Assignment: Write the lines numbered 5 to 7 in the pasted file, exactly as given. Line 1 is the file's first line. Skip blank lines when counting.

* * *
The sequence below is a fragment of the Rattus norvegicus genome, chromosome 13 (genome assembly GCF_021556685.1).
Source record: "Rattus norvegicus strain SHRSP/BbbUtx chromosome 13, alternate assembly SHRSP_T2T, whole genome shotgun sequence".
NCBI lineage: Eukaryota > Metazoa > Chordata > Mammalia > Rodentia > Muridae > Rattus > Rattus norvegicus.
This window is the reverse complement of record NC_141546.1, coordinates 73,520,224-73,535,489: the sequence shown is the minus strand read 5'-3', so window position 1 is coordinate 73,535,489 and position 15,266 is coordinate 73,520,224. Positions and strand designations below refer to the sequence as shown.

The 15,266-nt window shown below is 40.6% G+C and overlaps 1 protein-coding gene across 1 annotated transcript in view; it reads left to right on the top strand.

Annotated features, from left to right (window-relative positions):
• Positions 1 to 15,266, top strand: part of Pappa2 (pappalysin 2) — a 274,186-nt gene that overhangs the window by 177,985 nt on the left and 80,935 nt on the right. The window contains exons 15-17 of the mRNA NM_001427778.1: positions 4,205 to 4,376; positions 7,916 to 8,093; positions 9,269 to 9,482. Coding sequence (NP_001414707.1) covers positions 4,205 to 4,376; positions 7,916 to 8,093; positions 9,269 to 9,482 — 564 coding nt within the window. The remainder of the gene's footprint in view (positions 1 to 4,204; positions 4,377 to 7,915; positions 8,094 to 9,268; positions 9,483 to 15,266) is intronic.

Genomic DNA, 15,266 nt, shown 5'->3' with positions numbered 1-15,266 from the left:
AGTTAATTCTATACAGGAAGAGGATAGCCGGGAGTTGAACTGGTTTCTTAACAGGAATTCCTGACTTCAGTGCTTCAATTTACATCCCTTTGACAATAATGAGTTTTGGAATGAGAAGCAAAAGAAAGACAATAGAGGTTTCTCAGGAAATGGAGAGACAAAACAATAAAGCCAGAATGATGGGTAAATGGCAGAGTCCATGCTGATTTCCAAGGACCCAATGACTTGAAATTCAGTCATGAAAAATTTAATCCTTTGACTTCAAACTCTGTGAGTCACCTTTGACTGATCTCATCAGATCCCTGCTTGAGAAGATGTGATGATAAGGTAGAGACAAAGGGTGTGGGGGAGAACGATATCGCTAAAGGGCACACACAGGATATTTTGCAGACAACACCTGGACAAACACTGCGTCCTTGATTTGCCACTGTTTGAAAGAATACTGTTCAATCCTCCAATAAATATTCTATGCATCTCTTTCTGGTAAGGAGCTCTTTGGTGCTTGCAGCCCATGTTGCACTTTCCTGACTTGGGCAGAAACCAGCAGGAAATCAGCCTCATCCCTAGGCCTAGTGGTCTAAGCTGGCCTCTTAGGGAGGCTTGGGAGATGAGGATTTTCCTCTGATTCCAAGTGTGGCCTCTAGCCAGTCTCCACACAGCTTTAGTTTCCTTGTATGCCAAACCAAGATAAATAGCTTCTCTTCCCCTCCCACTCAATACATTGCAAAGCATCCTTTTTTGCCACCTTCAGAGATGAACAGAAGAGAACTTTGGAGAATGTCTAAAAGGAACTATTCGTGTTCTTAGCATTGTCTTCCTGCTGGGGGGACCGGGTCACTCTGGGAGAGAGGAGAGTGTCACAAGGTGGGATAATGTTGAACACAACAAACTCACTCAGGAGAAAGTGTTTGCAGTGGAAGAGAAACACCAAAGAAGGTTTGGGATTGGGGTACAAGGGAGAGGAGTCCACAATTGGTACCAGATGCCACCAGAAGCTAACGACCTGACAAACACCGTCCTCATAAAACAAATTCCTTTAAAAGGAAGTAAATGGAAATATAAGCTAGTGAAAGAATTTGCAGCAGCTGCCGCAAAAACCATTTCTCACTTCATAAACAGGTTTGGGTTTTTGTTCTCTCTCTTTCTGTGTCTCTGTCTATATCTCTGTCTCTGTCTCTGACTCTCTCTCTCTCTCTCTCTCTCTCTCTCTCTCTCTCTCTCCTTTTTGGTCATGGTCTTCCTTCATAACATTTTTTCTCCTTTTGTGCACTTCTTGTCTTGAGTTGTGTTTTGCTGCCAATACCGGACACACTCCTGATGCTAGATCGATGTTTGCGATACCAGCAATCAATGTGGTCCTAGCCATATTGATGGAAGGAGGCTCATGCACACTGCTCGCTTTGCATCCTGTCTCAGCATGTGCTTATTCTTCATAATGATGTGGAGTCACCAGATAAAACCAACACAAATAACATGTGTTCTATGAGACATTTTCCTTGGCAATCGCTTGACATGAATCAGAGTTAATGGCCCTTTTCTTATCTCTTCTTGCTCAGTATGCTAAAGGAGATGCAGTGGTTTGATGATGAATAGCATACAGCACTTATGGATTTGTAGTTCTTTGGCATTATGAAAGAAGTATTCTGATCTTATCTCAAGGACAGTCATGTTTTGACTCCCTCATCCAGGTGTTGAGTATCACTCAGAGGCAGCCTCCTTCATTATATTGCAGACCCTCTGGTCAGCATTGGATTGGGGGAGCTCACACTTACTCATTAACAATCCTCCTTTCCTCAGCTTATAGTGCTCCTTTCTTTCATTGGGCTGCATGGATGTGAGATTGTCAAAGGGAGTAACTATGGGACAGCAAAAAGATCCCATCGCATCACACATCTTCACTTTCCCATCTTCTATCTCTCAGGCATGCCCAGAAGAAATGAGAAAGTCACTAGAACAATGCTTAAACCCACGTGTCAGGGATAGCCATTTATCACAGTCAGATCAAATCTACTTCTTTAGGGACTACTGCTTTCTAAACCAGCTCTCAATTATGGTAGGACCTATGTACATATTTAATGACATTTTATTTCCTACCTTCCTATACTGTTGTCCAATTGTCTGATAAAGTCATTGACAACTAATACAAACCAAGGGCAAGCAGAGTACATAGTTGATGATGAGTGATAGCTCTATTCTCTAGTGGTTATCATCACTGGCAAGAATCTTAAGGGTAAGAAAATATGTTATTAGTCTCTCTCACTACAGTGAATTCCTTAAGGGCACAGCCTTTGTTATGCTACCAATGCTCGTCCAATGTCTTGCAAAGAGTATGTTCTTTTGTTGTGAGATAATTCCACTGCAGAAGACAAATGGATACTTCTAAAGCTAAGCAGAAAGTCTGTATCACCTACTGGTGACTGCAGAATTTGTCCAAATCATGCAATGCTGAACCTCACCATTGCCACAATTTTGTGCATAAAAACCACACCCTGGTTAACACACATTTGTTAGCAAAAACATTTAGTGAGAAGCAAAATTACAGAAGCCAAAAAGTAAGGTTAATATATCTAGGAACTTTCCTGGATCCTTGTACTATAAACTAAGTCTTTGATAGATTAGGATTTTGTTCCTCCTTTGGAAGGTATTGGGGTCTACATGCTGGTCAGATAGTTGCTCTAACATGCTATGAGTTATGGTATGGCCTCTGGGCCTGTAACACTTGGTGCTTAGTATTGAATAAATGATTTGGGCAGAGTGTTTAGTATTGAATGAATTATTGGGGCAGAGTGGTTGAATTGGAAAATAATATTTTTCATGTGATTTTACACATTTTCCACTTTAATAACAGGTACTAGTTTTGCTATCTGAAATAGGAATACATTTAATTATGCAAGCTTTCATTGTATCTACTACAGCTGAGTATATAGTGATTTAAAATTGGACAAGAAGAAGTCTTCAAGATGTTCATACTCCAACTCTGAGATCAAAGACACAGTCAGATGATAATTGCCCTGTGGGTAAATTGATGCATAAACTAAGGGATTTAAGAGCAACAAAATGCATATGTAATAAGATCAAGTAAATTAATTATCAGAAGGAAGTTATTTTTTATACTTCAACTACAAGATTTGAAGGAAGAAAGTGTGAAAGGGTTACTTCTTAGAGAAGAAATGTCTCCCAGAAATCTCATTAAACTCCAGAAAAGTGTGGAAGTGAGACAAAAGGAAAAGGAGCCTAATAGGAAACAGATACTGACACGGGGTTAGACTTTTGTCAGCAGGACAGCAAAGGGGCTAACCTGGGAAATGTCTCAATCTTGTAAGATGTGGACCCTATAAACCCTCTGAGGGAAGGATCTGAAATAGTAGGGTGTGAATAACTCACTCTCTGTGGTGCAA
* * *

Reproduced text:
The 15,266-nt window shown below is 40.6% G+C and overlaps 1 protein-coding gene across 1 annotated transcript in view; it reads left to right on the top strand.

Annotated features, from left to right (window-relative positions):
• Positions 1 to 15,266, top strand: part of Pappa2 (pappalysin 2) — a 274,186-nt gene that overhangs the window by 177,985 nt on the left and 80,935 nt on the right. The window contains exons 15-17 of the mRNA NM_001427778.1: positions 4,205 to 4,376; positions 7,916 to 8,093; positions 9,269 to 9,482. Coding sequence (NP_001414707.1) covers positions 4,205 to 4,376; positions 7,916 to 8,093; positions 9,269 to 9,482 — 564 coding nt within the window. The remainder of the gene's footprint in view (positions 1 to 4,204; positions 4,377 to 7,915; positions 8,094 to 9,268; positions 9,483 to 15,266) is intronic.